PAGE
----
What is Hepatitis C?
Hepatitis C (HCV) is a viral infection that attacks and inflames the liver. This infection is different from Hepatitis A and B in an important way. Once inside the body, Hepatitis C changes its form to evade discovery and attack by the immune system. Hepatitis C patients do develop antibodies, but they are not curative or protective as in hepatitis A or B. Hepatitis C antibodies may not completely rid the body of the virus. Therefore, most people infected with the HCV virus will develop chronic hepatitis.
The virus spreads through infected blood, blood products, and needles. Risk factors include:
- Unsafe use of IV drugs and shared needles
- Use of unsterile tattoo equipment
- Cause is unknown in 40% of cases (community acquired disease)
Most patients with hepatitis C do not have symptoms, especially early in the disease. If there are symptoms, they are usually mild and flu-like. It can take from 2-26 weeks for the disease to develop once the patient is infected with HCV. If symptoms develop, they may include:
- Loss of appetite
- Jaundice (yellowing of the eyes and skin)
- A routine blood test will show an elevation in certain liver enzymes, especially one called the ALT. The physician can then order a specific blood test to determine if the patient has hepatitis C.
- A liver biopsy is usually required to determine how serious the disease may be. Under local anesthesia, providers remove a small piece of liver tissue with a needle for examination under a microscope. A biopsy can show if cirrhosis is present and how far it has progressed.
Medical experts treat Hepatitis C with antiviral medications. In some cases, new medications can eradicate the virus.
- Interferon (IFN) - This is a synthetic form of a substance the body naturally produces to fight infections and strengthen the immune system.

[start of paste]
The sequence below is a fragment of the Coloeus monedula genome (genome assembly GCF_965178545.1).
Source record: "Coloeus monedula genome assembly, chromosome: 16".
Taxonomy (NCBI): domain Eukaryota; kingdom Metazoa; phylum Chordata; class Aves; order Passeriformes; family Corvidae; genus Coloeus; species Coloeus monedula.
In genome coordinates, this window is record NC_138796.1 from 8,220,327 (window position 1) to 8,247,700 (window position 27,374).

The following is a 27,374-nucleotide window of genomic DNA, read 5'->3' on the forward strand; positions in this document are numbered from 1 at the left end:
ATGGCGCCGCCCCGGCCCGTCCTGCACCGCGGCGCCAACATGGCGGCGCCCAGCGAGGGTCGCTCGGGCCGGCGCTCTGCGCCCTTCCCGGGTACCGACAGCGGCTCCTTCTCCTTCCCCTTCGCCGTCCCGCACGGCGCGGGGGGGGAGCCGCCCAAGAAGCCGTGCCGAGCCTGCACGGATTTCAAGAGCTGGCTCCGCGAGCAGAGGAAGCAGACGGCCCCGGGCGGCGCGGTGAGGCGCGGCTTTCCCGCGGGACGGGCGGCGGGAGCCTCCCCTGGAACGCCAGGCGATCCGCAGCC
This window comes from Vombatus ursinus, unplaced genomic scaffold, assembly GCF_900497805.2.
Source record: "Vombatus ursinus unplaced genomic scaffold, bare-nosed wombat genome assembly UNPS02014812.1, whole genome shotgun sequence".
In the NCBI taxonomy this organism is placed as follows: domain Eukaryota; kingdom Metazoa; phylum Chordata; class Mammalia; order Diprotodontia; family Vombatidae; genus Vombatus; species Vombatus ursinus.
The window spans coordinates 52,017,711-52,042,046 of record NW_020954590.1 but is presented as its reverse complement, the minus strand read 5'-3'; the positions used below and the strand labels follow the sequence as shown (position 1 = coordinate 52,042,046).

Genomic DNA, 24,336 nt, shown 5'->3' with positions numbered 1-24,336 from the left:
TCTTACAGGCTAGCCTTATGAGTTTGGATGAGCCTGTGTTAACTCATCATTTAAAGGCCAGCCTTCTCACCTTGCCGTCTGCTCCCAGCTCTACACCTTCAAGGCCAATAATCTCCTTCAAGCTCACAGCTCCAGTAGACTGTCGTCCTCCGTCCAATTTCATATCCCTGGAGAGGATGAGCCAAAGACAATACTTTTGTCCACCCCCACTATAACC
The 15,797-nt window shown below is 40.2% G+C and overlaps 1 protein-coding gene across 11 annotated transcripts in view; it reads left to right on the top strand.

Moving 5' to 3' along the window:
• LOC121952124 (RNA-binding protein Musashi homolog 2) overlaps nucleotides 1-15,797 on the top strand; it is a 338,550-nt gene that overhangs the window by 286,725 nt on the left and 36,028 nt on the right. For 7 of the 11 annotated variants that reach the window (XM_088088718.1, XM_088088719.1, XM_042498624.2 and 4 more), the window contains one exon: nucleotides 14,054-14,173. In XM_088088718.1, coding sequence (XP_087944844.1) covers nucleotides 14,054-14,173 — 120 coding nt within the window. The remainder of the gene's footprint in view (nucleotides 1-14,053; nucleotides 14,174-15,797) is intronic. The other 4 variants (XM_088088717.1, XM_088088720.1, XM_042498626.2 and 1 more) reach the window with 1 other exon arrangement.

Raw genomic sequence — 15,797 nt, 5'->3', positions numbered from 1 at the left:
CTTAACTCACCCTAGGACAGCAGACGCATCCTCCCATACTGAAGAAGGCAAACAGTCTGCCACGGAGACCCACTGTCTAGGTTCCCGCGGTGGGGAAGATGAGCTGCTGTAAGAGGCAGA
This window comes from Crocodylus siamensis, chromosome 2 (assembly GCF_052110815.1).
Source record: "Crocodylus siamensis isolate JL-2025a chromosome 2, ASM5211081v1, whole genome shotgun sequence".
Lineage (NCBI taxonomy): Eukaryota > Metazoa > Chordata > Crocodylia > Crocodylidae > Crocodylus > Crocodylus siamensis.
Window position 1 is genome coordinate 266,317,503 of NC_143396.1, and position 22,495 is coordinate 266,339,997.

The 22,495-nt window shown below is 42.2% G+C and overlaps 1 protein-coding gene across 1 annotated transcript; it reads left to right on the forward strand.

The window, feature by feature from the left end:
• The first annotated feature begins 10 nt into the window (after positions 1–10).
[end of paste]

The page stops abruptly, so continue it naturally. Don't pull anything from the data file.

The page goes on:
- IFN combined with ribavirin - This is particularly helpful in treating those patients who have not responded to IFN alone.
- In advanced cases, liver transplantation is now a viable option. Surgeons replace the diseased liver with part or all of a healthy liver from a donor.
- Avoid alcohol
- Discuss the use of over-the-counter medicines with your physician. Some drugs such as acetaminophen (Tylenol) that may not be normally toxic can worsen liver damage in HCV.
- Maintain a healthy diet
- Talk to your provider about vaccination against hepatitis viruses A and B.
There is no vaccine to protect against hepatitis C, as there is with hepatitis A and hepatitis B. People can prevent getting hepatitis C by:
- Not sharing anything that is likely to hold and transmit blood - razors, manicure tools, toothbrushes, and especially IV drug needles
- Avoid ear piercing and tattooing in places where sterile conditions are questionable
- Avoid coming in contact with blood and body fluids from infected individuals
This content was last medically reviewed in May 2022 by Sharlotte Manley, MSN, FNP, Erlanger Gastroenterology.